This may just be the winning frisson that Bowie and producer Tony Visconti happen to create when they hit a studio, but they certainly know which buttons to push in order to trigger that intrinsic bliss and speak to the fans in familiar, yet inventive, tones.”

Alistair Harkness on Filth

‘Director Jon S Baird hasn’t quite solved the problem of how to transform Irvine Welsh’s book into something that is more than a collection of desperate-to-shock scenes. Characters and concepts too often fall by the wayside and in keeping with the Christmas setting, the grotesquery frequently feels a little bit too broad and panto-like. Some of that is deliberate, of course, but where films such as Nicolas Winding Refn’s Bronson and Werner Herzog’s Bad Lieutenant: Port of Call New Orleans (both touchstones for Filth) are gleefully and genuinely transgressive in depicting reprehensible behaviour, Filth just seems a little bit naughty by comparison.

This approach also makes the film curiously unmoored in other ways. Welsh’s novel was set in the late 1990s, but as Danny Boyle and Co did with the film version of the 1980s-set Trainspotting, Baird avoids too many specific period signifiers. The world of Filth is a world with wall-mounted flat screen TVs but old rotary dial telephones, a world in which Frank Sidebottom remains a current pop cultural reference point, yet peroxide-haired gangs (led by Martin Compston) roam the city’s underpasses like the droogs from A Clockwork Orange as re-imagined by Luc Besson. This gives Filth a weird, retro-futuristic feel. Where Trainspotting felt thoroughly plugged into the cultural and political zeitgeist, Filth seems curiously unengaged with the world around it.”

Ken Walton on turmoil at Scottish Opera

‘Was Emmanuel Joel-Hornak a good appointment as music director in the first place? We’ll never really know. He wasn’t a major catch, despite the fact the Scottish Opera Orchestra felt good and inspired by him on the previous occasions he had conducted. He was an experienced, jobbing conductor. Was the Frenchman duped into thinking he would have more power than would be the case, or naive in failing to ask the right questions? Anyway, it’s all gone sour, and what are we left with? A company that is artistically rudderless, which is seen as dysfunctional in the industry, and as a result will have endless problems recruiting any music/artistic director worth his or her salt. As one senior Scottish musical figure pointed out, there’s nothing more powerful in the musical world than the operatic grapevine. I imagine the Scottish Government – which funds SO to the annual tune of over £8 million – is remaining mute simply because, to give general director Alex Reedijk his due, he has taken the formerly cash-stricken company to a position where it balances the books. So in purely economic terms, today’s SO is a success story, not the political inconvenience it once was. But wouldn’t you think the question any SNP politician would be asking, a year from the referendum, is this: what credibility as a statement of Scotland’s cultural identity would SO have in a world where Scotland was an independent nation?”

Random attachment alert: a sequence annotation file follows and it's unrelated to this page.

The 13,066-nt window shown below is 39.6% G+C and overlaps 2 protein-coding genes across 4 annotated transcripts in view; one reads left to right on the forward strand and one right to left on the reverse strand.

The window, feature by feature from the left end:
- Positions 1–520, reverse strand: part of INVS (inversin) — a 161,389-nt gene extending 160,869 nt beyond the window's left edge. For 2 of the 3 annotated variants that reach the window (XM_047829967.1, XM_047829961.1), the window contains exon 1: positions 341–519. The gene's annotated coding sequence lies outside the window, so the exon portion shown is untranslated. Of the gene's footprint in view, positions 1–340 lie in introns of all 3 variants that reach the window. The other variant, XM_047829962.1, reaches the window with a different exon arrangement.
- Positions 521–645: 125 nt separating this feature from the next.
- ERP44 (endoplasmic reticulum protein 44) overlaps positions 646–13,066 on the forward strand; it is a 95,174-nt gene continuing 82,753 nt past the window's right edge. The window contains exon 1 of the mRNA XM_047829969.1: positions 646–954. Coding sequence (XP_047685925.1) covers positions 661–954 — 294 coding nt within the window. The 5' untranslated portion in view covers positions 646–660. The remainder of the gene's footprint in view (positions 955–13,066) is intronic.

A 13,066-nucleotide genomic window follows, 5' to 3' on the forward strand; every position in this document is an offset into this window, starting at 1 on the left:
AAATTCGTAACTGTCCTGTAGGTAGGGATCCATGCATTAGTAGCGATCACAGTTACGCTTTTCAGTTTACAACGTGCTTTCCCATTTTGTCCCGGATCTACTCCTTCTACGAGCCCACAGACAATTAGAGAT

Duncan Macmillan on Allan Ramsay at the Hunterian

‘We have not been so good at marking anniversaries of our great artists. The bicentenary of Raeburn’s death passed almost without notice, likewise the centenary of McTaggart’s, but 13 October will be the tercentenary of Allan Ramsay’s birth and the Hunterian in Glasgow is marking it with Allan Ramsay: Portraits of the Enlightenment.

Of all our great artists, Ramsay is the most fitting to celebrate. The reason is implicit in the exhibition subtitle, “Portraits of the Enlightenment”. Ramsay belonged at the centre of the Enlightenment and so, of the history of Scottish art. David Hume’s Treatise of Human Nature defined the Enlightenment and set its agenda. Ramsay and Hume were friends. Ramsay was one of the finest draughtsmen of the age, but his skill was not just superficial dexterity. Drawing for him was an instrument of intellectual enquiry, a vehicle of exchange between the mind and the world around it. His hand is guided, not by the simple need to enumerate facts, but by sympathy and imagination. It is there his art meets Hume’s philosophy. The Enlightenment did not signify the triumph of reason, but recognition of its limitations; reason is no more than a tool; without the imagination to guide and control it, it is useless.”